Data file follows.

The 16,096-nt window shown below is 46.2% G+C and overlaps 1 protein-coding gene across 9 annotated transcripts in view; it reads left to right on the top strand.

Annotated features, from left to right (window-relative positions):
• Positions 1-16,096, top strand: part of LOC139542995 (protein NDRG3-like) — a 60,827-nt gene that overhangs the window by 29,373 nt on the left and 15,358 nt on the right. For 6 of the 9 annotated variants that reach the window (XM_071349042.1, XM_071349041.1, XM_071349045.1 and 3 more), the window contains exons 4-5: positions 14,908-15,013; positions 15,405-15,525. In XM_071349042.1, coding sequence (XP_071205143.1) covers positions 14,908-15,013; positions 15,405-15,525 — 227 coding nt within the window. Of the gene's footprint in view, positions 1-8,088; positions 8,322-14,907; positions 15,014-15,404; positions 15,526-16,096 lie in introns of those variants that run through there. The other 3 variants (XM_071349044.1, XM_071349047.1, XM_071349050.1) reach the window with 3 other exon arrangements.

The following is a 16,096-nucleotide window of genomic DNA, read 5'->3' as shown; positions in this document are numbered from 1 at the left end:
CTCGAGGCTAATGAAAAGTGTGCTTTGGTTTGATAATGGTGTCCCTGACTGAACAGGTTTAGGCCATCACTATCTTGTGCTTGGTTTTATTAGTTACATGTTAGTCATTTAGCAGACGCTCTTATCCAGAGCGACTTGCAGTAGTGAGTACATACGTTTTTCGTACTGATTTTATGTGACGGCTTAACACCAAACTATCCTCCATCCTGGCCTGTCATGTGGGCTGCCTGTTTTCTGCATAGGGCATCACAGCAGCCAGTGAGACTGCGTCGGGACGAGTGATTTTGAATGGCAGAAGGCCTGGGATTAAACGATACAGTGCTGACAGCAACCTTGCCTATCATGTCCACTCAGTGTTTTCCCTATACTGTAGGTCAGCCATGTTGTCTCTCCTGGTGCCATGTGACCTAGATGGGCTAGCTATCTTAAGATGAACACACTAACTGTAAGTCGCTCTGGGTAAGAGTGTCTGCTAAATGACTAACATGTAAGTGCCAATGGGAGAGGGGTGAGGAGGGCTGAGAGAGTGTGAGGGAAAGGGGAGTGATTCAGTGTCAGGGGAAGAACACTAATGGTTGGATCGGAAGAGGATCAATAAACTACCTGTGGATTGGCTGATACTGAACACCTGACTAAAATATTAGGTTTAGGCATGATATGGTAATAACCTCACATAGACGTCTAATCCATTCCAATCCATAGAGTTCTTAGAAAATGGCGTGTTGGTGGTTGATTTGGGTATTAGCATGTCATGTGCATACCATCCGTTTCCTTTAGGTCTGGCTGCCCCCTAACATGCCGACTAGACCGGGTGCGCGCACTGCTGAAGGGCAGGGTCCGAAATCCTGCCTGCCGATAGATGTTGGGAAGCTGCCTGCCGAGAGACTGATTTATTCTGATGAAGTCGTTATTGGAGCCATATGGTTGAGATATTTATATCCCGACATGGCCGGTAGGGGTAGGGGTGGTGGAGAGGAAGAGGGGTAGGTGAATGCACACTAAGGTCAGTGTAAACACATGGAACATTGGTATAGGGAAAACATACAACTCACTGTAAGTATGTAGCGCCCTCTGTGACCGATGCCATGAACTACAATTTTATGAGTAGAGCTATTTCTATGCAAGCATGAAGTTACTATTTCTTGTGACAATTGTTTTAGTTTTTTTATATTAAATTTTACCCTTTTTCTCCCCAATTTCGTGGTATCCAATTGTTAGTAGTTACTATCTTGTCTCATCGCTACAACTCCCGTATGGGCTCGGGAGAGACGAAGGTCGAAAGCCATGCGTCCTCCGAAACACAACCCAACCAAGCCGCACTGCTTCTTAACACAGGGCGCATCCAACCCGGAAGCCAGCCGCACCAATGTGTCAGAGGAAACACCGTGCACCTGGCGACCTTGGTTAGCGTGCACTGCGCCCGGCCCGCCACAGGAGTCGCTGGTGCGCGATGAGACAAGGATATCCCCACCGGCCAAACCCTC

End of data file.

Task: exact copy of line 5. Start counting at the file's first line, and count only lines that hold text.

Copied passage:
CTCGAGGCTAATGAAAAGTGTGCTTTGGTTTGATAATGGTGTCCCTGACTGAACAGGTTTAGGCCATCACTATCTTGTGCTTGGTTTTATTAGTTACATGTTAGTCATTTAGCAGACGCTCTTATCCAGAGCGACTTGCAGTAGTGAGTACATACGTTTTTCGTACTGATTTTATGTGACGGCTTAACACCAAACTATCCTCCATCCTGGCCTGTCATGTGGGCTGCCTGTTTTCTGCATAGGGCATCACAGCAGCCAGTGAGACTGCGTCGGGACGAGTGATTTTGAATGGCAGAAGGCCTGGGATTAAACGATACAGTGCTGACAGCAACCTTGCCTATCATGTCCACTCAGTGTTTTCCCTATACTGTAGGTCAGCCATGTTGTCTCTCCTGGTGCCATGTGACCTAGATGGGCTAGCTATCTTAAGATGAACACACTAACTGTAAGTCGCTCTGGGTAAGAGTGTCTGCTAAATGACTAACATGTAAGTGCCAATGGGAGAGGGGTGAGGAGGGCTGAGAGAGTGTGAGGGAAAGGGGAGTGATTCAGTGTCAGGGGAAGAACACTAATGGTTGGATCGGAAGAGGATCAATAAACTACCTGTGGATTGGCTGATACTGAACACCTGACTAAAATATTAGGTTTAGGCATGATATGGTAATAACCTCACATAGACGTCTAATCCATTCCAATCCATAGAGTTCTTAGAAAATGGCGTGTTGGTGGTTGATTTGGGTATTAGCATGTCATGTGCATACCATCCGTTTCCTTTAGGTCTGGCTGCCCCCTAACATGCCGACTAGACCGGGTGCGCGCACTGCTGAAGGGCAGGGTCCGAAATCCTGCCTGCCGATAGATGTTGGGAAGCTGCCTGCCGAGAGACTGATTTATTCTGATGAAGTCGTTATTGGAGCCATATGGTTGAGATATTTATATCCCGACATGGCCGGTAGGGGTAGGGGTGGTGGAGAGGAAGAGGGGTAGGTGAATGCACACTAAGGTCAGTGTAAACACATGGAACATTGGTATAGGGAAAACATACAACTCACTGTAAGTATGTAGCGCCCTCTGTGACCGATGCCATGAACTACAATTTTATGAGTAGAGCTATTTCTATGCAAGCATGAAGTTACTATTTCTTGTGACAATTGTTTTAGTTTTTTTATATTAAATTTTACCCTTTTTCTCCCCAATTTCGTGGTATCCAATTGTTAGTAGTTACTATCTTGTCTCATCGCTACAACTCCCGTATGGGCTCGGGAGAGACGAAGGTCGAAAGCCATGCGTCCTCCGAAACACAACCCAACCAAGCCGCACTGCTTCTTAACACAGGGCGCATCCAACCCGGAAGCCAGCCGCACCAATGTGTCAGAGGAAACACCGTGCACCTGGCGACCTTGGTTAGCGTGCACTGCGCCCGGCCCGCCACAGGAGTCGCTGGTGCGCGATGAGACAAGGATATCCCCACCGGCCAAACCCTC